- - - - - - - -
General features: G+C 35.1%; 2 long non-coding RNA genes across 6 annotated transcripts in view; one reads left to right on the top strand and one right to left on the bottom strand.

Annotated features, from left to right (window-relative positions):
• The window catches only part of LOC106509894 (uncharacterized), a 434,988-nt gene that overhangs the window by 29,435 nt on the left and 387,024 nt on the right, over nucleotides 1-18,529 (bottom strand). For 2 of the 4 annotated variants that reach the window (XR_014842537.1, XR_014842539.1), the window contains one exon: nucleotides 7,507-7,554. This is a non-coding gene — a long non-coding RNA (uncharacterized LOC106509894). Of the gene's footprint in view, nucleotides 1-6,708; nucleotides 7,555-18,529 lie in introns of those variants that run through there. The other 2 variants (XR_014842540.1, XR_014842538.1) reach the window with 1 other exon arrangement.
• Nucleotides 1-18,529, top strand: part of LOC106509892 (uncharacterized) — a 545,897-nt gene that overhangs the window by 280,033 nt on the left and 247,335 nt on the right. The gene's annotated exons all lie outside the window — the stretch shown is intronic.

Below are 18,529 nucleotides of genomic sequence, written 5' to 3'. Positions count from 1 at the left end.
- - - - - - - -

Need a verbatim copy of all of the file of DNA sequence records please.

General features: G+C 35.1%; 2 long non-coding RNA genes across 6 annotated transcripts in view; one reads left to right on the top strand and one right to left on the bottom strand.

Annotated features, from left to right (window-relative positions):
• The window catches only part of LOC106509894 (uncharacterized), a 434,988-nt gene that overhangs the window by 29,435 nt on the left and 387,024 nt on the right, over nucleotides 1-18,529 (bottom strand). For 2 of the 4 annotated variants that reach the window (XR_014842537.1, XR_014842539.1), the window contains one exon: nucleotides 7,507-7,554. This is a non-coding gene — a long non-coding RNA (uncharacterized LOC106509894). Of the gene's footprint in view, nucleotides 1-6,708; nucleotides 7,555-18,529 lie in introns of those variants that run through there. The other 2 variants (XR_014842540.1, XR_014842538.1) reach the window with 1 other exon arrangement.
• Nucleotides 1-18,529, top strand: part of LOC106509892 (uncharacterized) — a 545,897-nt gene that overhangs the window by 280,033 nt on the left and 247,335 nt on the right. The gene's annotated exons all lie outside the window — the stretch shown is intronic.

Below are 18,529 nucleotides of genomic sequence, written 5' to 3'. Positions count from 1 at the left end.